Last month I went to a weight-loss surgery support group that was led by a well known, and well loved Bariatric Psychologist. He chose to focus on the topic of body image.
At first I was pretty uncomfortable. I shifted in my seat a little. I was thankful that my role was to sit quietly in the back because I’m not a patient. It’s so tempting to talk about all the wonderful things about weight-loss surgery, I admit I often avoid the negative conversations. I could see other patients feeling the same way.
As the conversation got going, it evolved into one of the most honest and refreshing support groups I’ve been a part of. “Let’s call a spade a spade” and share the honest truth about body changes after surgery. Lose skin. Thinning hair (that comes back but takes forever). Looking in the mirror and seeing the same person despite the 50, 60, 100 pounds of weight-loss.
It happens often in my life that I start learning something, and that same lesson comes around again…and again for me. The topic of body image started that night at support group. It didn’t stop for me there.
You see, while I was sitting there, I was 9 weeks pregnant and struggling with morning sickness and nausea. No one there knew it, but I had been struggling with eating poorly because any remotely healthy thing was so repulsive to me. I had been praying for God to help healthy food to start sounding good.
In the coming weeks, I started also struggling with comparison. Oh, you know that toxic game of “she had her surgery the same day I did and look how much faster she is losing….”
I can officially say I can now relate, only it’s in the way of “she’s due a week behind me and my belly is growing and showing so much faster than hers…” I never knew pregnancy could open my eyes to some of the things my patients struggle with.
I’ve fallen into the trap of reading too many blogs that tell me most first time moms aren’t in maternity clothes until well into the second trimester, and finding myself upset that I needed to slowly change over my closet to pregnancy clothes before the strangers out in the blog world told me I would. I would see pictures on Facebook of other pregnant girls and find myself comparing my body type to someone’s totally different body type. I’d look at how much they recommend in weight gain and pregnancy and thank GOODNESS my scale at home was broken so I couldn’t obsessively check how I was doing. Who made up those charts anyway??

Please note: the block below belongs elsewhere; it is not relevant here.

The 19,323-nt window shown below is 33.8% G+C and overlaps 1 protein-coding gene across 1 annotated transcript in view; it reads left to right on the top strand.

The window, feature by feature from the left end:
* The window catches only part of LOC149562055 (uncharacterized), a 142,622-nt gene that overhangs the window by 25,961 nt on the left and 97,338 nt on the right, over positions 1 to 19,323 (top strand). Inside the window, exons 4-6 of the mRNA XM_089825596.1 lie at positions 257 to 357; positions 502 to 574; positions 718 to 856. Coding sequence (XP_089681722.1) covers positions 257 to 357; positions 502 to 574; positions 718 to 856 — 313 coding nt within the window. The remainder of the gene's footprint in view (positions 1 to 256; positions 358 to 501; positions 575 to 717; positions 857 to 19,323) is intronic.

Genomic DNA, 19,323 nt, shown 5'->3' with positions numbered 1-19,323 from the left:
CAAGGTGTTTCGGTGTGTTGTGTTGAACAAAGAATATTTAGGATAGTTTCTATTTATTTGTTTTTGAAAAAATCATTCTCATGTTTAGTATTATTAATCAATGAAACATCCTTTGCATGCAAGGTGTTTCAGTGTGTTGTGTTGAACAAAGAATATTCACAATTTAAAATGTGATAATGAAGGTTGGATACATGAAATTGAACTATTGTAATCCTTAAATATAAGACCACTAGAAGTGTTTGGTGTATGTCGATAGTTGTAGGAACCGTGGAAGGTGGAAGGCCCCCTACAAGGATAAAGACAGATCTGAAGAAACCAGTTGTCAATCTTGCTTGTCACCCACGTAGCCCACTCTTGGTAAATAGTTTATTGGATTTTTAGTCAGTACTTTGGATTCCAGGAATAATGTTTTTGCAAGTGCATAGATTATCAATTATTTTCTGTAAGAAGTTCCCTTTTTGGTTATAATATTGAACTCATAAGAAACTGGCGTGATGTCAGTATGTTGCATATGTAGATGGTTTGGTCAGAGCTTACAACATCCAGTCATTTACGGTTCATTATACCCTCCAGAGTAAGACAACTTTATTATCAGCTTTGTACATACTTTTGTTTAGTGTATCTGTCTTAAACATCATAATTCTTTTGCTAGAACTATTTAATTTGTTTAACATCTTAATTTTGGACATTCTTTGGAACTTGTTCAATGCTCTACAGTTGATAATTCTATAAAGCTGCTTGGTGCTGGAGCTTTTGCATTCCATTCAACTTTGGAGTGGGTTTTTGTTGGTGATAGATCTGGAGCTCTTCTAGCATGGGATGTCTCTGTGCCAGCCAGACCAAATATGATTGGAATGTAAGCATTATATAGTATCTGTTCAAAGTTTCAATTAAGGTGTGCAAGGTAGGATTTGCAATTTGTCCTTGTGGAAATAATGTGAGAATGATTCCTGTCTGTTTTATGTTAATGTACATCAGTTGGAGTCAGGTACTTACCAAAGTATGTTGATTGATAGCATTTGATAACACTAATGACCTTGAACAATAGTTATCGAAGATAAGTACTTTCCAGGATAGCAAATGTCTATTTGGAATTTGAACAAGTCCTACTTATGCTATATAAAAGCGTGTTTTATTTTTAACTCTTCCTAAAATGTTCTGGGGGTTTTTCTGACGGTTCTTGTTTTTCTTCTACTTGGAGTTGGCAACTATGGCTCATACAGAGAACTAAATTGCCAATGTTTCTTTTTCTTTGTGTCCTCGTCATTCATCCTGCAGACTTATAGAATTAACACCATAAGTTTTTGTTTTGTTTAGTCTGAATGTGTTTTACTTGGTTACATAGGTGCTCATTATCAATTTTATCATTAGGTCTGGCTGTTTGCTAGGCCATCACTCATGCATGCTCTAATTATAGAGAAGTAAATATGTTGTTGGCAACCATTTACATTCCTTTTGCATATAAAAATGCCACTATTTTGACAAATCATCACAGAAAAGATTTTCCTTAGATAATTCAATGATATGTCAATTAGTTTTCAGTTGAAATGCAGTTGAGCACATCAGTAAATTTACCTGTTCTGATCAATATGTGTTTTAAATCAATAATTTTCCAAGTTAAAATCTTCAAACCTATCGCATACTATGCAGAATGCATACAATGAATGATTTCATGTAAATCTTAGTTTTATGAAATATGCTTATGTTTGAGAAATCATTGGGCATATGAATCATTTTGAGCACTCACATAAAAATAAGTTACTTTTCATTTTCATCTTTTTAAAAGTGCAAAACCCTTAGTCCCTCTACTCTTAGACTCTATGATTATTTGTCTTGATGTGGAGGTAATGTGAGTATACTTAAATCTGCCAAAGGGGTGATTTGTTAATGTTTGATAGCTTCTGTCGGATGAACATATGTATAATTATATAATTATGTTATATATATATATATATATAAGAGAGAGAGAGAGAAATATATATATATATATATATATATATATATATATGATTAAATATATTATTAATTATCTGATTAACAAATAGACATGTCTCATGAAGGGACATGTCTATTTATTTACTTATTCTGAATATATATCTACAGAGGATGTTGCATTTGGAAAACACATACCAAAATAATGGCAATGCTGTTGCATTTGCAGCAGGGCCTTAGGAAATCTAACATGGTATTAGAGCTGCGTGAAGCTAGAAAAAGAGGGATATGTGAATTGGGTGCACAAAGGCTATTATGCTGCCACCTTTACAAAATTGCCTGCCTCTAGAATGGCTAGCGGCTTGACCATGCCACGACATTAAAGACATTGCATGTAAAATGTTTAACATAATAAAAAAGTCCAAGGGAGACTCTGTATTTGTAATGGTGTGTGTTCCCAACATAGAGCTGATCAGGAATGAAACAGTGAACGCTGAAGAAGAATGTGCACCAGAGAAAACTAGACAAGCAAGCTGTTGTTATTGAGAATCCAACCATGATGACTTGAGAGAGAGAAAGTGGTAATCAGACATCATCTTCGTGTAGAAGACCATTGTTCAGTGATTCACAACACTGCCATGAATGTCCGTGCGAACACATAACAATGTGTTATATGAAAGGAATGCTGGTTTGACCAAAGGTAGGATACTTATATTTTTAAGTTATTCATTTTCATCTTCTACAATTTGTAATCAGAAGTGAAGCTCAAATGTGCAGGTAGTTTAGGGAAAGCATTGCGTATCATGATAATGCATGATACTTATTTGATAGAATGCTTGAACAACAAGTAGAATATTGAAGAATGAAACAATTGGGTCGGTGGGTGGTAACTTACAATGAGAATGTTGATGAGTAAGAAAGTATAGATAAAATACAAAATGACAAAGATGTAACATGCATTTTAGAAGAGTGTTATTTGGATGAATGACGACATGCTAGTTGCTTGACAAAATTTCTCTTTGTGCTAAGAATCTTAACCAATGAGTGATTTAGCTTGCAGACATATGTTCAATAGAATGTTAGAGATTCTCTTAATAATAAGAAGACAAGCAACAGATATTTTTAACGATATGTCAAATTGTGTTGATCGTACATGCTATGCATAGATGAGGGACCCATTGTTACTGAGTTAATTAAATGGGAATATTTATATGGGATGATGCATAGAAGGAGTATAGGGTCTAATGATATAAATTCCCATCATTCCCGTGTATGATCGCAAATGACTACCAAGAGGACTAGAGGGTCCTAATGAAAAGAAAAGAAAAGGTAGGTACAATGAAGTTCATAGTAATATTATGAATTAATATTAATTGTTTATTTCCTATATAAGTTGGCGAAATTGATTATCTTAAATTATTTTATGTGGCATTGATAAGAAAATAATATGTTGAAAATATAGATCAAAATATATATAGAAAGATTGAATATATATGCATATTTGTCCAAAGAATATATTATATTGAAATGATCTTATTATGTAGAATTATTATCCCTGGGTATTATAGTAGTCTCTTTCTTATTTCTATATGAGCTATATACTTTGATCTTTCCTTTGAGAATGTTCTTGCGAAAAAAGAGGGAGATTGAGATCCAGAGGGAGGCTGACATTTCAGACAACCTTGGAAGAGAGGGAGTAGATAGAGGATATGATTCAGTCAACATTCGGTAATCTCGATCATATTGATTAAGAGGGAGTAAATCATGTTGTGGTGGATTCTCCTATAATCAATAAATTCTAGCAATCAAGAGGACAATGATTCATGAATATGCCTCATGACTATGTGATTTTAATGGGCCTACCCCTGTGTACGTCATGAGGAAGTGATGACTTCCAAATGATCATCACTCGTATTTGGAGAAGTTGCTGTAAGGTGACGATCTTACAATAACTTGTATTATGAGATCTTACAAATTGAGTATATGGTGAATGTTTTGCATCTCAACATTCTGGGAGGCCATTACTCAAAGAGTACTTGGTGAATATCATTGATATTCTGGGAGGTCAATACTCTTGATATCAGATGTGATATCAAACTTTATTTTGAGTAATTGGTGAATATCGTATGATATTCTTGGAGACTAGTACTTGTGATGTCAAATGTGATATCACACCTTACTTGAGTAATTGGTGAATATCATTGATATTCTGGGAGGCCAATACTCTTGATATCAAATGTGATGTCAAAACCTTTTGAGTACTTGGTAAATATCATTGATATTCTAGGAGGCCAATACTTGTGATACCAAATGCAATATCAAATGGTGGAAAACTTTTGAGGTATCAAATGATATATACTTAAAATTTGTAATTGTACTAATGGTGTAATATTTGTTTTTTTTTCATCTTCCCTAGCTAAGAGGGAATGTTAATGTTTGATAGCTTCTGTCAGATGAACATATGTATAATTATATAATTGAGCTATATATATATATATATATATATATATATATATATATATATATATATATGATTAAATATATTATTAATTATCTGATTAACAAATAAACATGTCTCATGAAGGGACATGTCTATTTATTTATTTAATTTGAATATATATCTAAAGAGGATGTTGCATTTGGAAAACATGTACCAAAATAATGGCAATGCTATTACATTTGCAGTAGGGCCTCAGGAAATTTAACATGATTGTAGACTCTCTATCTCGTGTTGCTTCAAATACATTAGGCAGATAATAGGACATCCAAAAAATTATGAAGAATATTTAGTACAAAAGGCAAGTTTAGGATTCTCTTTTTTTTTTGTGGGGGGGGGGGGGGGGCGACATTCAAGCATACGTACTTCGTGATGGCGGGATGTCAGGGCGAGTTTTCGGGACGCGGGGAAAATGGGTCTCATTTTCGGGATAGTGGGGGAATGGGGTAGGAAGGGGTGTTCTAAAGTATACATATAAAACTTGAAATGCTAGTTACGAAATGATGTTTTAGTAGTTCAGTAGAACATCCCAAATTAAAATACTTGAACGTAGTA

And it began to dawn on me. I’m doing exactly what I encouraged my patients to break free from. The toxic cycle of comparison and negativity.
Instead of REJOICING in this beautiful process of what my body was going through, I was robbing myself of so….much….joy.
That’s what we do isn’t it? The very surgery you dreamed of, couldn’t wait for, worked hard to prepare for, celebrated the day it came, has now become something that looms over your head because you aren’t measuring up to what you thought you should be or what someone else is doing. You rob yourself of the joy of the process. Instead of celebrating each beautiful pound that falls off, you tell yourself it isn’t enough.
But my lesson didn’t stop here. I went to church on Sunday and as often happens, the message was exactly what I needed to hear. (In fact, if your struggling with self-image, I would encourage you to watch the full message from Louie Giglio)
The message was “Man in the Mirror” and Pastor Louie focused on what we see when we look in the mirror, compared to what God sees. *OUCH*
When I look in the mirror, I look at my stomach and worry about being that dietitian who gains 80 pounds while she’s pregnant and fears what people will think.
When God sees us in the mirror….it’s a different story.
I love you. I’m grateful for you. You are a rare and beautiful treasure. You are completely forgiven.
Heaven has spoken. And who am I to disagree with what my Heavenly Father says about me?
So, is it true that after Gastric Sleeve or Gastric Bypass surgery you may have some hair loss? Yes. (I have a video about that for Premier Access Members). Is it true you’ll still want to wear sleeves because of the loose skin on your arms? Probably. Is it true my stomach is going to stretch beyond my imagination and probably leave me with stretch marks? Yep.
Is it all completely worth it?
Does it change what God says about me? That I’m his. That I’m a treasure.
We’ll always fight this battle of body image, self-esteem, comparison and the like. But with each moment we look in the mirror, may we start to see things differently and rejoice in this beautiful process and the bodies we’ve been given.
So now I celebrate the fact that healthy food IS sounding good because God is faithful to answer my prayers. I celebrate that I’m feeling well enough to cook a healthy dinner for me and my husband (and unborn baby). I celebrate the miracle of this life growing inside my body. I celebrate every beautiful pound of weight gain as a symbol of his miracles and grace in my life.
And I pray for you, my patients, followers and friends. That you would celebrate each day you drank all the water you were supposed to. Celebrate each vitamin as a reminder of health being your new found focus. Celebrate each beautiful ounce that falls off your body and protect yourself from any moments of comparison or negative thoughts that rob you of the joy of this process.
Thanks for reading. All my best to you in your journey to forever health – Steph
PS here’s an old blog I wrote about why I decided I loved my body after my 2012 car accident.